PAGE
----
AP Hockey Writer
DETROIT (AP) -- Corey Crawford watched a fluttering puck get past his glove -- a soft goal if there ever was one -- and the Chicago Blackhawks looked as if they were in trouble against the Detroit Red Wings.
"I pretty much told myself it can't get any worse," Crawford said.
It did -- for Detroit.
The Blackhawks picked up their crestfallen goalie by scoring three times in the first half of the third period to beat the Red Wings 4-3 on Monday night and force a Game 7 in the second-round playoff series between longtime rivals.
"We've got that momentum," Chicago captain Jonathan Toews said. "We want to keep it."
The Blackhawks got it when Bryan Bickell netted the go-ahead score early in the third, helping the NHL's top-seeded team earn a shot to advance to the Western Conference finals after Detroit once led 3-1 in the series. The Red Wings also began the third period of Game 6 with one-goal lead.
They just couldn't hold on.
Michal Handzus tied it in the opening minute of the final period. Bickell scored about 5 minutes later. Michael Frolik's backhander on a penalty shot at the 9:43 mark put the Blackhawks ahead 4-2 and silenced the once-raucous crowd.
Chicago needed that cushion because Damien Brunner scored with 52 seconds left to pull Detroit within one. The seventh-seeded Red Wings pulled their goaltender, but they were unable to score with the extra skater.
Now the series between Original Six teams shifts to Chicago for Game 7 on Wednesday night.
"If I would've told Detroit and Michigan we would play in Chicago in Game 7, I think everybody would be excited about that," Red Wings coach Mike Babcock said. "I love Game 7s.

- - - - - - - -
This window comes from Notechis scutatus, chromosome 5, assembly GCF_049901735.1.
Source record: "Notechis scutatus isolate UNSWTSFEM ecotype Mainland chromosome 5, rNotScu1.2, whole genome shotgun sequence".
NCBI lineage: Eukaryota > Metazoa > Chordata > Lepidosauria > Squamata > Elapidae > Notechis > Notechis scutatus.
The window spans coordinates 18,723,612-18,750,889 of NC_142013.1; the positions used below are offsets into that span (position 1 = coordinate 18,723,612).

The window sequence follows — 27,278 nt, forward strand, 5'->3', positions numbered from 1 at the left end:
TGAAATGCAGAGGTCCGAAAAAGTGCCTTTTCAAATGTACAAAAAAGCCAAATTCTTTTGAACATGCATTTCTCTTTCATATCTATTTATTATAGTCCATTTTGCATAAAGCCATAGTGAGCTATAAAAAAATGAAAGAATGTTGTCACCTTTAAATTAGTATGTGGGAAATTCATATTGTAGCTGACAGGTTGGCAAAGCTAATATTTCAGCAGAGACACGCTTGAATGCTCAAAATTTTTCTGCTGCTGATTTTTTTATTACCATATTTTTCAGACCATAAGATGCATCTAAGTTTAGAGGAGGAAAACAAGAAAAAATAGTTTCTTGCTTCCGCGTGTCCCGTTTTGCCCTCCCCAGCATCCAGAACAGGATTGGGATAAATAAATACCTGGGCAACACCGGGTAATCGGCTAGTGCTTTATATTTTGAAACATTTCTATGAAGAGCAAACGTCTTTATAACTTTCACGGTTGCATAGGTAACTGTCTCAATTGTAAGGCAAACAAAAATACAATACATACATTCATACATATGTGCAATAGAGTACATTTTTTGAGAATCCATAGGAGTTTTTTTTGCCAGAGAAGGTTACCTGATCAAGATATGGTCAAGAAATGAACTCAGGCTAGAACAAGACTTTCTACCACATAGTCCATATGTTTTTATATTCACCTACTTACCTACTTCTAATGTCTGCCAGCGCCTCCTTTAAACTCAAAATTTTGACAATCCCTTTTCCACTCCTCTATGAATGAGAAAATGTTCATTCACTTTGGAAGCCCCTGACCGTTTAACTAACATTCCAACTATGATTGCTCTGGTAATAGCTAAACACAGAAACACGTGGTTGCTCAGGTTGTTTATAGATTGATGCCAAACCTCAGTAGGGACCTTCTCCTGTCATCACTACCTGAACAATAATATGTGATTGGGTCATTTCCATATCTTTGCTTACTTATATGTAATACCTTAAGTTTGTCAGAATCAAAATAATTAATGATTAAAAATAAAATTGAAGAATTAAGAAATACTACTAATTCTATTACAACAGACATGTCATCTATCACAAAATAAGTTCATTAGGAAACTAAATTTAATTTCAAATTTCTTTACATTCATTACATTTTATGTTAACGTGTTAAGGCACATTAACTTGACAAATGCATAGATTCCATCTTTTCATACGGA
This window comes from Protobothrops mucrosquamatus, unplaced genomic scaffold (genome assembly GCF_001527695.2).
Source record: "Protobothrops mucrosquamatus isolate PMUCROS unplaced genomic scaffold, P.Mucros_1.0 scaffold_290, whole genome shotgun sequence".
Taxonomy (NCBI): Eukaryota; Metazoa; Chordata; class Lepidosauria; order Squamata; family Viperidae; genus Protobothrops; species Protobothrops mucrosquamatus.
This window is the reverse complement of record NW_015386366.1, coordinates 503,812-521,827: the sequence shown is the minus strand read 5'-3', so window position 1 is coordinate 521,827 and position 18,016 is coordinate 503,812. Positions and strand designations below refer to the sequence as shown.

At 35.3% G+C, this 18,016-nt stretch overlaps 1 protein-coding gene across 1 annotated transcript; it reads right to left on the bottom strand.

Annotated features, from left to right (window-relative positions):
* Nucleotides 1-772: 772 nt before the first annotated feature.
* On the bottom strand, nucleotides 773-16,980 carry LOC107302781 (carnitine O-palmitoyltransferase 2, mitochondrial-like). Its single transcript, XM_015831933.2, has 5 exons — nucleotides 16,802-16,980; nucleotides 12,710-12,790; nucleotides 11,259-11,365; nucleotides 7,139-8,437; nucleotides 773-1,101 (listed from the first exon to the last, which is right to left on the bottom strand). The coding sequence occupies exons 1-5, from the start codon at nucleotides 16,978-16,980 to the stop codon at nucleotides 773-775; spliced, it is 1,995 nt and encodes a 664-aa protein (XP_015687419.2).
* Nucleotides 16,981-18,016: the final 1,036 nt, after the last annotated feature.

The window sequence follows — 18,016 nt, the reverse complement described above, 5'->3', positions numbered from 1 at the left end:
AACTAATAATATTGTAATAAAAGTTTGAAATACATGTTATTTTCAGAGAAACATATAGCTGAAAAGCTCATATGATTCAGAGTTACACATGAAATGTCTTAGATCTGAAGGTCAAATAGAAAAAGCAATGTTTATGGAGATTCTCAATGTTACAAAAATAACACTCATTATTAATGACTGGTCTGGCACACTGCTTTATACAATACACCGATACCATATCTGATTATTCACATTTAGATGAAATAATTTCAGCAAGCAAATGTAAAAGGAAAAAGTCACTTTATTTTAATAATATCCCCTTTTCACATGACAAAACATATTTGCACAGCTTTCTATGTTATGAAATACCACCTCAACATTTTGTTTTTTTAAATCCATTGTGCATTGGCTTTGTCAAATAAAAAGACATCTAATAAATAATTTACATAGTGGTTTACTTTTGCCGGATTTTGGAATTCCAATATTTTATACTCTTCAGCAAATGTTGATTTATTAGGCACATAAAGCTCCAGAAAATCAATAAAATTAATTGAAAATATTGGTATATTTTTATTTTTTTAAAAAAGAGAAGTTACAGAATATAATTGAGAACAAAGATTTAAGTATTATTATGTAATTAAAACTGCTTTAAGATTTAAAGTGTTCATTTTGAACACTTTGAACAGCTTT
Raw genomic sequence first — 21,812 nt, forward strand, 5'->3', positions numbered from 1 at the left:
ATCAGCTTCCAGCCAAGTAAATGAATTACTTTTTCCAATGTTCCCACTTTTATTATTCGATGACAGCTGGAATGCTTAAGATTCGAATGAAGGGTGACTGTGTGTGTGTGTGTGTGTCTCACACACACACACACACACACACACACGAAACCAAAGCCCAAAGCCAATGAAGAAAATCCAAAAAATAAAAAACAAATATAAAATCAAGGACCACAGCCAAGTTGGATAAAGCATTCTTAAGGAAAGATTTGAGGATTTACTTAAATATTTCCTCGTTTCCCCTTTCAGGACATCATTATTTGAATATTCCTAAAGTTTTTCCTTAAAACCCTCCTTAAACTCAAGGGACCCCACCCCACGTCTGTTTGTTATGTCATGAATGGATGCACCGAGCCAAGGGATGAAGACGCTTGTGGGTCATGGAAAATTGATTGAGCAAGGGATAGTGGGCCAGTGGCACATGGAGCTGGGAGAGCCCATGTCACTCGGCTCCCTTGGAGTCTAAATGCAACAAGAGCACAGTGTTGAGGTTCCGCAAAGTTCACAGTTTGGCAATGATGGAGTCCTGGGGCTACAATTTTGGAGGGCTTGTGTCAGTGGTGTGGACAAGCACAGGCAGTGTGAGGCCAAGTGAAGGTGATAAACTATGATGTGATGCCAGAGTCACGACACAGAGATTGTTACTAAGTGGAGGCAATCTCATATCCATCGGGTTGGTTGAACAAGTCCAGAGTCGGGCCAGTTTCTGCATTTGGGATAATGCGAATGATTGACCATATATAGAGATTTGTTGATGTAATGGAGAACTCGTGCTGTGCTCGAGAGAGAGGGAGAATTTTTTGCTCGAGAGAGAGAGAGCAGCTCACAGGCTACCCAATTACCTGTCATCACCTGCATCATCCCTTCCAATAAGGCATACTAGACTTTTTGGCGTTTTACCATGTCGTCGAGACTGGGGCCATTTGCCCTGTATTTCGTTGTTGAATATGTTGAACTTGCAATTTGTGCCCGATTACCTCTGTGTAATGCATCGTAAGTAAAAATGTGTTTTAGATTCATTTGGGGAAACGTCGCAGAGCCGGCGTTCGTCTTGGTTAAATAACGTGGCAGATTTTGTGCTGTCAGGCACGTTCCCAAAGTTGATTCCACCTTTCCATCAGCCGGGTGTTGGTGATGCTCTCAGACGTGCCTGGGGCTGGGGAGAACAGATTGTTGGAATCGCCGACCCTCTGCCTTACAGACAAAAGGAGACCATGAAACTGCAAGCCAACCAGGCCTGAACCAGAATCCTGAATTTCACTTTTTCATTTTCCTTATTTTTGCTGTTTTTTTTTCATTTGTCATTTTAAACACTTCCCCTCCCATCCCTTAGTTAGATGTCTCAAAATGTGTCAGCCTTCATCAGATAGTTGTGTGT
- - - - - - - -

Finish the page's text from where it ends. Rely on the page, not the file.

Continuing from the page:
"We've got a chance to push them out of the playoffs. It should be a lot of fun."
Detroit advanced to the second round after winning Game 6 at home and Game 7 on the road against second-seeded Anaheim.
"I think it's nice that we've been through it this year in the first series and I think that helped our team," Red Wings captain Henrik Zetterberg said. "It will be easier for us to come in there and play loose and just focus on what we're going to do."
Frolik became first player in league history to score two goals on penalty shots in the playoffs. He also did it two years ago against Vancouver.
"I was kind of surprised that I was the first one in history," he said. "It's a little bit special."
Crawford made 35 saves and Jimmy Howard stopped 24 shots for the Red Wings.
The Blackhawks sent the series back to Detroit with a 4-1 victory in Game 5 on Saturday night, and then jumped in front on Marian Hossa's goal in the first. But Patrick Eaves tied the game later in the period and Joakim Andersson put the Red Wings up 2-1 with a long wrister 10:11 into the second period.
Chicago coach Joel Quenneville made the first tactical move by starting Toews and taking him off the ice soon after the puck dropped to get him away from Zetterberg.
When the Blackhawks went ahead 1-0 on a power play, both captains were on the ice.
Toews won the first faceoff against Zetterberg after the penalty was called, and ended up with an assist on Hossa's goalmouth scramble 3:53 into the game.
Eaves, who revived his career during the lockout-delayed season after having a concussion, scored for the first time this postseason off a rebound 18:51 into the first.
The Red Wings went ahead for the first time when Anderson had the puck, which was on edge above the left circle, and flicked a wrist shot that Crawford couldn't handle.
"It was a knuckle-puck," Andersson said. "It's hard for the goalie to see those sometimes."
Chicago got to the front of the net in the third period and it paid off.
Handzus was basically by himself when he scored 51 seconds into the third against a helpless Howard. Bickell wouldn't let Detroit defenseman Brendan Smith move him away from Howard before he scored the winning goal, leading to Howard taking Smith's stick and throwing it into the corner.
Frolik got a penalty try when he had a breakaway after blocking Carlo Colaiacovo's shot and was hacked by him from behind. He took advantage by scoring easily on Howard's glove side.
"I've got nothing to say about that," Howard said when asked about the call that gave Chicago a penalty shot.